Mike Green is a 15 year veteran of Special Operations who began a training company in Northern Virginia as a bit of a side gig. His school has since grown into quite the training operation spanning multiple states and categories of students. One of the things that stood out to me about Green Ops is their motto, “Why Should Your Training Be Less Special?”
I like this because it speaks to a divide that often comes up in the shooting world, where everyday folks like you and I are not able to access the kind of quality training that those paying with government tax dollars might be able to.
Given everything going on today with virus lockdowns, panic buying, protests, and riots, I wanted to ask a professional what the training progression for an average civilian who just bought their first weapon should look like.
We covered a lot of ground in this interview, so it was difficult to narrow it down to just three items (you’ll have to listen to the rest!).
Dry Practice as a Training Tool
It shouldn’t surprise you that I latched on to the idea of dry practice as a training tool. Mike mentioned that there are folks out there who make Grand Master in IPSC and IDPA on as “little” as 8,000 rounds fired per year due to their thorough dry practice systems.
For one, that should tell you just how much the “average” grand master is actually firing per year, but it also shows you that dry practice is great tool.
One book in particular that Mike mentioned was Refinement and Repetition by Steve Anderson. I went ahead and bought the book after performing this interview, so expect to hear more about it in the future after I spend some more time with it.
In short, the book covers a huge variety of drills with included performance criteria and tracking tools to monitor your progress as you work through it.
We spent a good chunk of time discussing concealed carry and holsters. Mike laid out his top priorities of accessibility and retention. Accessibility specifically means how quickly can he get to the pistol in a variety of circumstances while retention refers to both how well it controls the pistol but also stays put on the belt.
Comfort is not part of Mike’s consideration, though he acknowledges that it exists. During the interview he referenced a famous rant by Clint at Thunder Ranch on the topic of comfort, video here (language warning, which is par for Clint)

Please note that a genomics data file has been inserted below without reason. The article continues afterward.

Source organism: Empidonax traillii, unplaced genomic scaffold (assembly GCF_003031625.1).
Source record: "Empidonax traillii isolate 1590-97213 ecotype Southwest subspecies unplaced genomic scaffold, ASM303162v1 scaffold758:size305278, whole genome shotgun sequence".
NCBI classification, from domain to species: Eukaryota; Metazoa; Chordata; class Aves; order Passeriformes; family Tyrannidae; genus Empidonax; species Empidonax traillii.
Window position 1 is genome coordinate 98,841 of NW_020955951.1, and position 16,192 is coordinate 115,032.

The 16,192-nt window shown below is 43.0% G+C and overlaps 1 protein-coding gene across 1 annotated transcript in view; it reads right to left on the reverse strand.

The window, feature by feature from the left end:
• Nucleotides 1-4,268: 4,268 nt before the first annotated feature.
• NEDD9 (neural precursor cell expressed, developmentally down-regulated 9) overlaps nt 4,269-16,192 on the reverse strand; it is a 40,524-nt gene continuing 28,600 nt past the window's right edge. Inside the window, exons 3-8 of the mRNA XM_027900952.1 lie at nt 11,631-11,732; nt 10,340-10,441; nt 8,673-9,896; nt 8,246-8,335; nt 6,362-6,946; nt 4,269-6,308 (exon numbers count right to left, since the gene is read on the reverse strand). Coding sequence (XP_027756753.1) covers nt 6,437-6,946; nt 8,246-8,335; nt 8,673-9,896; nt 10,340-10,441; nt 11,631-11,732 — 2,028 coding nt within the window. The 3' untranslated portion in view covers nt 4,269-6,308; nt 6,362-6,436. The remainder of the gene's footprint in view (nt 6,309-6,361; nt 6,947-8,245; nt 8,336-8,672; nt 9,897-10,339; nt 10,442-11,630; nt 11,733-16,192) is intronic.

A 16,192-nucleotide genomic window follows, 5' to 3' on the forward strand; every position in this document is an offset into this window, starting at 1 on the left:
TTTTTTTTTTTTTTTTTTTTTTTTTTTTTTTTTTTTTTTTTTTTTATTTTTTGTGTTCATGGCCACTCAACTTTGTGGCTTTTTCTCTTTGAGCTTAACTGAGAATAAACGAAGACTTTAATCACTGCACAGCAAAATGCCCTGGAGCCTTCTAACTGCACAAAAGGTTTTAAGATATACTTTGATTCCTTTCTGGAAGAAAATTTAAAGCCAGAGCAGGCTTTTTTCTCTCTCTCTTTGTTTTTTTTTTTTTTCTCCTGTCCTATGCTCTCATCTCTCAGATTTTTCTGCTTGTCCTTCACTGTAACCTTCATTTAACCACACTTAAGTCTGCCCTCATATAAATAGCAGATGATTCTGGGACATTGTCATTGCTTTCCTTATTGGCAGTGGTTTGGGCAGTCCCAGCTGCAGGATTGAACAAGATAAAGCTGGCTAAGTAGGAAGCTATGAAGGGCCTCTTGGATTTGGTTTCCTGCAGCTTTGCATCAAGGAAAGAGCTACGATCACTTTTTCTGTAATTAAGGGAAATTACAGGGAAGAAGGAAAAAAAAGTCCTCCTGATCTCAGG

Training and Legal Matters
Another interesting point in the discussion was the topic of firearms training for law enforcement and civilians. Mike highlights that law enforcement officers receive 40-80 hours of firearms training while in their respective academies, and after that it’s basically just qualification time.
Well qualification isn’t training and law enforcement has qualified immunity if they are bad shots. The average civilian does not have that benefit.
So, from Mike’s perspective, if you find yourself in a self-defense situation and have to defend yourself in court after the fact, it would be helpful to show that you have at least the same amount of training as an actual law enforcement officer. Per his suggestion, that looks like three classes in the first year of ownership and then one per year after that to maintain currency. Participating in competition beyond that is also encouraged.
Bonus: The Progression
I didn’t talk about it in my audio summary, but I thought mike’s progression of skill for the everyday civilian was important. The first thing anyone who just bought a gun should do is focus on the basics of manipulation. Learn how to load, unload, put on safe, and not flag anything.
Next is employment and marksmanship training.
Next is a split between competition and even multi-person tactics.
I hope you enjoyed this interview with Mike Green. I hope to have him back in the future to dig into more of your questions, which you should leave down in the comments!